Thanks for your opinions!
Dan


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Old 08-30-2009, 02:45 PM   #2
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Well since airlock bubbling, lack of bubbling fast bubbling slow bubbling means absolutely nothing, and that the only thing one should ever go by is your hydrometer reading, which kudo's to you for taking.

Having said that, I sure as hell wouldn't bottle a beer at 1.030....No freaking way.

You have a couple options here....I would carefully lift the bucket on to one edge and rotate it once on the pivot clockwise to get the yeast up and swirling. I would also consider maybe moving ti to a warmer spot, to get the yeast back working again, and leave it for another 2 weeks.

OR, as much as I am not a big fan of using secondaries, you could rack it to another one, sometimes doing that will get the east working again...

But really I would just try the swirl and warm method...if you can't get it to a warmer place then wrap in with a thick blanket....you just want to raise the temp a few degree above the basline it is at, so the yeast wake up again....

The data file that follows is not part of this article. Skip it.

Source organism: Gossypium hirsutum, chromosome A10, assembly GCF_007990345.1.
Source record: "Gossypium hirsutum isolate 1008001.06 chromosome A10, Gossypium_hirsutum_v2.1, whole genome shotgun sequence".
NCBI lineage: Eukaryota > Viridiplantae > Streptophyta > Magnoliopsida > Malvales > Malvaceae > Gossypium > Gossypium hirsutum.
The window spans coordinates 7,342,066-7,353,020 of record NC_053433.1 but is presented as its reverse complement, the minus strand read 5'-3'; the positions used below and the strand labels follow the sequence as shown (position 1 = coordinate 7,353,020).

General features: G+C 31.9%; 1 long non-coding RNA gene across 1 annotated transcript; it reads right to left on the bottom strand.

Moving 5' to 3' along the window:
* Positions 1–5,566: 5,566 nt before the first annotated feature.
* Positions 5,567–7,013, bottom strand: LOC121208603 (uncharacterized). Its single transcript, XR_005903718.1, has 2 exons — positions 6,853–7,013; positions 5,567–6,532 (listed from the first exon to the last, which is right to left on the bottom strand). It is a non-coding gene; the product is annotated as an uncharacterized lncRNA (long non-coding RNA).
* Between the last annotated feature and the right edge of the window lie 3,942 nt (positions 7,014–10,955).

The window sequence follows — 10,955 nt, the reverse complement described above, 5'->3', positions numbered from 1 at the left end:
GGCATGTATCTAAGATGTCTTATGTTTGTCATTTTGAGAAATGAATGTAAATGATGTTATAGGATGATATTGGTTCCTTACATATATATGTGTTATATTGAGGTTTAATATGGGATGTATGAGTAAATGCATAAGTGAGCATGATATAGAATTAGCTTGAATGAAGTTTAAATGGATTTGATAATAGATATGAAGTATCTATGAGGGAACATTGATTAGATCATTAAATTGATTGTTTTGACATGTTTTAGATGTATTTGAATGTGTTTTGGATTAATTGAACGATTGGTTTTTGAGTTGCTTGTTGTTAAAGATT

As to the alcohol tang, that will mellow out during bottle conditioning...and depending on how strong the tang is it may be months rather than weeks....I have a 1.090 OG Belgian strong that took 3 months to carb, and at 9 months is starting to lose the rocket fuel taste....I am not going to touch any more of them til they are a year old.

Get brewing other, lesser strength beers that won't require as long as a conditioning time, so you can give this one the time it needs.